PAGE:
The suffering these early believers experienced is mirrored in creation who is burdened down and in decay. But when the winds of redemption blow the bondage of sin is shattered and not only will the people find a divine hope and future, the whole of creation over will also reflect the nature of redemption and God’s intention in creation. This is the new heaven and new earth Revelation kind of language of hope where God redemptive act is so huge and so encompassing that everything is touched by His glory. I know that these are good easy words to say, but when you look around it is clear that creation still waits, still longs for God’s glory to be unleashed.
Paul is not painting the picture of a religious fantasy, he knows the pain the church is feeling and can see the pain all of creation reflects. He continues; 22 We know that the whole creation has been groaning as in the pains of childbirth right up to the present time. 23 Not only so, but we ourselves, who have the first fruits of the Spirit, groan inwardly as we wait eagerly for our adoption to sonship, the redemption of our bodies.24 For in this hope we were saved. Paul sees that all of creation is waiting with us, groaning with us. He tells the church in Rome – and by extension tells us that we are the first fruits of this promise. We come to the Christmas story already knowing about the babe in the manger and can hear the witness of the angels singing on the hillside to a group of common shepherd echoing in our ears. We know that the babe is Jesus, the very Son of God. We know that Jesus will love and lead, teach and heal, live and die and rise again that we might be saved. We embrace Galatians 3:26 where we hear, So in Christ Jesus you are all children of God through faith. We are the first fruits of God’s redemptive work. The Kingdom of God has begun in us. We are the people of “already.”
But Advent reminds us that we are also the people of “not yet.” We groan inwardly and creation groans with us with the expectation of like of that of childbirth – the pain of the now will give way to a joy beyond words. The groaning will give way to unspeakable glory. We wait for God’s final grand act of redemption. We wait for the return of Jesus and the dawn of the forever Kingdom of God. Our passage reminds us; But hope that is seen is no hope at all. Who hopes for what they “already” have? 25 But if we hope for what we do “not yet” have, we wait for it patiently. We are the people that live between the resurrection and the return, God’s children waiting on our moment to be at God’s side. The promise of the coming Kingdom is about so much more than streets of gold and mansion in glory; it is about a being and living in the presence of God. So we wait with eager anticipation – living in the now through God – waiting on the tomorrow with God.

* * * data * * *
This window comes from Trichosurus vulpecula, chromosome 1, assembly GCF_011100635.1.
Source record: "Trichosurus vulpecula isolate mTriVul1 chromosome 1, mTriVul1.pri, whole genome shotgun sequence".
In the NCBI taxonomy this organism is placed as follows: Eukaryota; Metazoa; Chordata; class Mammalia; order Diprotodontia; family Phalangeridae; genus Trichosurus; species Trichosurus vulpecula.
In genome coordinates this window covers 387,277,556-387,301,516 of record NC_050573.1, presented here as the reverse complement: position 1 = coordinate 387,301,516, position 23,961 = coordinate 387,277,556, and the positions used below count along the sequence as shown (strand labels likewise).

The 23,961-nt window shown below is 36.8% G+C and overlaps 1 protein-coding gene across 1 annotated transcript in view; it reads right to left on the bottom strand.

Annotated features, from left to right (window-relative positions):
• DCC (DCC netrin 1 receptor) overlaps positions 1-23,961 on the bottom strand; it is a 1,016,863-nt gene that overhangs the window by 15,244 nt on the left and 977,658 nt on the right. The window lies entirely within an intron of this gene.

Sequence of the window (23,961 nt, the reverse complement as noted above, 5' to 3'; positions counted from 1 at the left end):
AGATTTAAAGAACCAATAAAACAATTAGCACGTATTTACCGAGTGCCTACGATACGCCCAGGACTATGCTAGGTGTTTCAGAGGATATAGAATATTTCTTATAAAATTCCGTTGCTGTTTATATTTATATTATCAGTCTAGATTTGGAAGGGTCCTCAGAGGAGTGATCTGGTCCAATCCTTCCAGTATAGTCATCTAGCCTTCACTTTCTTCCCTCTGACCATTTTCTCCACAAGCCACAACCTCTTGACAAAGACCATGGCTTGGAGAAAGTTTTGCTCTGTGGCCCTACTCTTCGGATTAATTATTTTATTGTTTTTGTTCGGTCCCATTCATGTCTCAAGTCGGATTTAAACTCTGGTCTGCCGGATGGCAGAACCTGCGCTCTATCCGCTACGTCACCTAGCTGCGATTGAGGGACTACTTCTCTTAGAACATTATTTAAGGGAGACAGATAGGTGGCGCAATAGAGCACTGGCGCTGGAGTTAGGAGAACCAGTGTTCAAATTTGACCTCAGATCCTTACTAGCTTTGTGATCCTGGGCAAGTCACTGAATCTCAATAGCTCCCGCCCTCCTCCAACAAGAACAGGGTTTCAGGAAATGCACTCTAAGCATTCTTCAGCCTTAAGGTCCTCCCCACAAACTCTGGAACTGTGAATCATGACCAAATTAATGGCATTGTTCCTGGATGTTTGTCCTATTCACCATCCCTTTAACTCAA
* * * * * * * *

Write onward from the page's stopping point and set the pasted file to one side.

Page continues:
So what does all of this mean for us this morning as we move into the Advent season? In the verses that follow our focal passage Paul speaks again; 26 In the same way, the Spirit helps us in our weakness. We do not know what we ought to pray for, but the Spirit himself intercedes for us through wordless groans. 27 And he who searches our hearts knows the mind of the Spirit, because the Spirit intercedes for God’s people in accordance with the will of God. 28 And we know that in all things God works for the good of those who love him, who have been called according to his purpose.
As the people of “already” we should come to this Advent season filled with eager anticipation, remembering again God’s great gift of the Christ child – God’s great way for redemption – God’s grand act to fulfill the promises through prophets of old of a Messiah, a savior for the world. We should come to this Advent season filled with hope and hearts aflame to live out our lives as the children of God. This Spirit is at work in our weakness and God is at work in all things. This is a call to action. We are called to proclaim God’s gospel story and to fulfill God’s Great Commission. We are to live out our part of the Kingdom of God on earth so that everyone and all of creation sees God’s grace and God’s glory on display. This is part of why we highlight our missional engagement in this and other Advent services. The Commons is filled with images and opportunities of our engagement in God’s great Kingdom work. We serve our community and seek to touch the world with the good news of Jesus Christ because we are a part of the living Kingdom of God in the now.
But we also come to this Advent season as the people of “not yet.” Just as the early people of God waited with eager expectation we must stick our necks out as far as we can to see what is coming. We, the children of God wait for the forever Kingdom of God – a forever with God – when God’s redemption and God’s way will define eternity. It is time to remember. It is time to act. It is time to wait with eager anticipation. God is at work and His glory is and will forever be on display.
[i] From Hope Arriving by Word Music.
[ii] Accessed through textweek.com. Available online at http://www.workingpreacher.org/preaching.aspx?lect_date=7/17/2011&tab=3 on 11/30/12.